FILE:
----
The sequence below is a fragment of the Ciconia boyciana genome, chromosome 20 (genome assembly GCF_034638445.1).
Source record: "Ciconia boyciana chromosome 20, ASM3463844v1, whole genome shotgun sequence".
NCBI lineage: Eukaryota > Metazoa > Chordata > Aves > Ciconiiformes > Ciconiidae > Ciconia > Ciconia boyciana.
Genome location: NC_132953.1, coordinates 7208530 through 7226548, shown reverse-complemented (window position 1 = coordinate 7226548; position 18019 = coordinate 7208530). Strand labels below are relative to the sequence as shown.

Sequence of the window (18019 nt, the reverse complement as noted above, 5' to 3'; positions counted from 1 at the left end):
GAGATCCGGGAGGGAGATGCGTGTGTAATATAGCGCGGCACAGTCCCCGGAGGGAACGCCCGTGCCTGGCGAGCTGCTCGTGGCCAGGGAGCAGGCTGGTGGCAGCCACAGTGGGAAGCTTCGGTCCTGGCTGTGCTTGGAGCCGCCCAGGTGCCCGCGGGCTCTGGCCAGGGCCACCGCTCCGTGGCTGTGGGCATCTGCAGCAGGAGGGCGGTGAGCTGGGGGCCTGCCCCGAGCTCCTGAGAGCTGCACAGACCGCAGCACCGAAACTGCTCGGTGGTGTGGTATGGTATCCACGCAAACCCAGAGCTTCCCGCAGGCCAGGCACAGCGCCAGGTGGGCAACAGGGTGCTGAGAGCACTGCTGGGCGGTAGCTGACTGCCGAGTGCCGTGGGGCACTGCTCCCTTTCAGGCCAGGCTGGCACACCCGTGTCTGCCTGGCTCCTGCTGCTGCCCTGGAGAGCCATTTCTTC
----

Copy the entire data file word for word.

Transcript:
The sequence below is a fragment of the Ciconia boyciana genome, chromosome 20 (genome assembly GCF_034638445.1).
Source record: "Ciconia boyciana chromosome 20, ASM3463844v1, whole genome shotgun sequence".
NCBI lineage: Eukaryota > Metazoa > Chordata > Aves > Ciconiiformes > Ciconiidae > Ciconia > Ciconia boyciana.
Genome location: NC_132953.1, coordinates 7208530 through 7226548, shown reverse-complemented (window position 1 = coordinate 7226548; position 18019 = coordinate 7208530). Strand labels below are relative to the sequence as shown.

Sequence of the window (18019 nt, the reverse complement as noted above, 5' to 3'; positions counted from 1 at the left end):
GAGATCCGGGAGGGAGATGCGTGTGTAATATAGCGCGGCACAGTCCCCGGAGGGAACGCCCGTGCCTGGCGAGCTGCTCGTGGCCAGGGAGCAGGCTGGTGGCAGCCACAGTGGGAAGCTTCGGTCCTGGCTGTGCTTGGAGCCGCCCAGGTGCCCGCGGGCTCTGGCCAGGGCCACCGCTCCGTGGCTGTGGGCATCTGCAGCAGGAGGGCGGTGAGCTGGGGGCCTGCCCCGAGCTCCTGAGAGCTGCACAGACCGCAGCACCGAAACTGCTCGGTGGTGTGGTATGGTATCCACGCAAACCCAGAGCTTCCCGCAGGCCAGGCACAGCGCCAGGTGGGCAACAGGGTGCTGAGAGCACTGCTGGGCGGTAGCTGACTGCCGAGTGCCGTGGGGCACTGCTCCCTTTCAGGCCAGGCTGGCACACCCGTGTCTGCCTGGCTCCTGCTGCTGCCCTGGAGAGCCATTTCTTC